Author Spotlight: Beth Kaplan
“The book explores the life, times and legacy of the extraordinary playwright and activist Jacob Gordin. Gordin, born in Ukraine in 1953, was a newspaper editor and leader of a utopian community before fleeing to New York in 1891, at the age of 38. Only weeks after his arrival, he began for the first time to write for the theatre and in Yiddish. To the benefit of his greatest collaborator Jacob Adler and other actors of titanic talent, he created 70 or 80 plays and musicals, as well as writing countless short stories, lecturing and founding schools and dramatic societies. By 1900, his plays were being performed around the world, and he had become one of the two most revered men on the Lower East Side. Unfortunately, the other was Abraham Cahan, editor of the “Jewish Daily Forward” and Gordin’s bitter enemy. Cahan launched a vicious vendetta against the playwright in 1908, as Gordin succumbed to cancer. He died a year later, at the age of 56.
Jacob Gordin was the father of 11 children, the eighth of whom, Nadia or Nettie, was my grandmother.”
What motivated you to start writing Finding the Jewish Shakespeare?
“I grew up with a mystery: every summer, when we went from Halifax to New York to visit my father’s family, my grandmother Nettie would speak adoringly of her father. She showed me the Encyclopedia Judaica,whichreported that a quarter of a million people flooded the streets on the day of Gordin’s funeral, to watch his cortege go by.
And yet her first-born son, my scientist father whose name was Jacob Gordin Kaplan, spoke of his grandfather with scorn, and so did his younger brother, Edgar Kaplan, a world bridge champion. I could not understand why these two brilliant men were so disparaging about their famous and beloved ancestor. When I began to look into Gordin’s life, I discovered that though there were chapters dedicated to his fascinating life in books about the era, there was no full-scale biography. I decided to write one, and in so doing, to solve the mystery of my father’s disparagement.”
What was your intended audience for this book?
“Of course, scholars interested in the Yiddish language and Yiddish culture and theatre, and Jewish scholars generally. But also anyone interested in family history and American history, in theatre generally, in history generally. Anyone interested in an enthralling life.”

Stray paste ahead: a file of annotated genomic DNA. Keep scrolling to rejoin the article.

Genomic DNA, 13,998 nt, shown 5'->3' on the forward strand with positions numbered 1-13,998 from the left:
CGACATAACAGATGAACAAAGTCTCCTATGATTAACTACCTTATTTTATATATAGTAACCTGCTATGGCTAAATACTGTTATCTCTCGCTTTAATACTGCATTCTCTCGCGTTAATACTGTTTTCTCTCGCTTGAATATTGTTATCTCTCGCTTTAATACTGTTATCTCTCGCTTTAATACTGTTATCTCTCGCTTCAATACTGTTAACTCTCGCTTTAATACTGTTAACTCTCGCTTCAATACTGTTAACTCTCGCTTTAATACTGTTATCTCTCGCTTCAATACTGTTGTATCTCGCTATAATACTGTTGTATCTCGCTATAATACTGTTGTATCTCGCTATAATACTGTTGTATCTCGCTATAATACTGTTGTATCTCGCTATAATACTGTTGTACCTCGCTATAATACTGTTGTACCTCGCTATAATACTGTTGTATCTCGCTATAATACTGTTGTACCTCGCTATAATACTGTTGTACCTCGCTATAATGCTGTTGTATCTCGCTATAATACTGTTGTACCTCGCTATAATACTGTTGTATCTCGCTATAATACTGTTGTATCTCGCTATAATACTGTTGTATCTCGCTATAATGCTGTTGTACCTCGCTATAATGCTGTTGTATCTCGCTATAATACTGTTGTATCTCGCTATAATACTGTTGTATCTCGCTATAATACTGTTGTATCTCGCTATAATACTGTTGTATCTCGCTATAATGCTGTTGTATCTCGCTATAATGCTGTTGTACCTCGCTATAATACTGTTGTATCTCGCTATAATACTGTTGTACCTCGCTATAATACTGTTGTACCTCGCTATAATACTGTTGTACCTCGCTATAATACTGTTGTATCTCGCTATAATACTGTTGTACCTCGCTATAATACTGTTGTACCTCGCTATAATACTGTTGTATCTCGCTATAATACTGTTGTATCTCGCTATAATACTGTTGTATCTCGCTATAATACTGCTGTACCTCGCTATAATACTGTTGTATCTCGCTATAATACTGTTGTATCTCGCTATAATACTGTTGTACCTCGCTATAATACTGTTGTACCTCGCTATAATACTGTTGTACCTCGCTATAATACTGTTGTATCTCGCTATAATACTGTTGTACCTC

What do you find most appealing about this book?
“I have to say, the production of the book is stellar; Syracuse University Press did a fantastic job, and the physical object is a thing of beauty. As for what’s inside – well, I hope that the power of the story transports readers to a remarkable time and place, and I hope to have resurrected a monumental man who had been consigned to oblivion. I think there is humour and fluidity in the writing; several of the reviews say the work is “elegant,” which has a nice ring. And, as well as the biographical focus of the book, there is also what I hope is the compelling personal story of my and my family’s connection to the man.”
What do you hope the audience will take out of reading your book?
“I hope they get a taste of the extraordinary early years of the last century, as Eastern European Jews, most of them penniless, flooded into America and within a few years achieved spectacular success. In the middle of that flood was my great-grandfather, a flawed but magnificent man and playwright, a beacon to his people. This was a thrilling era in all ways, but particularly in the Yiddish theatre, which became the vital heart of the Lower East Side. The actors and writers were giant personalities of immense talent and ambition, not just to make good in America, but to create lasting art, and, in my great-grandfather’s case, to change the world.
And in his way, as I hope is clear by the end of the book, he did.”
The paperback edition of Finding the Jewish Shakespeare waspublished thismonth. To learn more about Beth Kaplan, you may visit her website at www.bethkaplan.ca.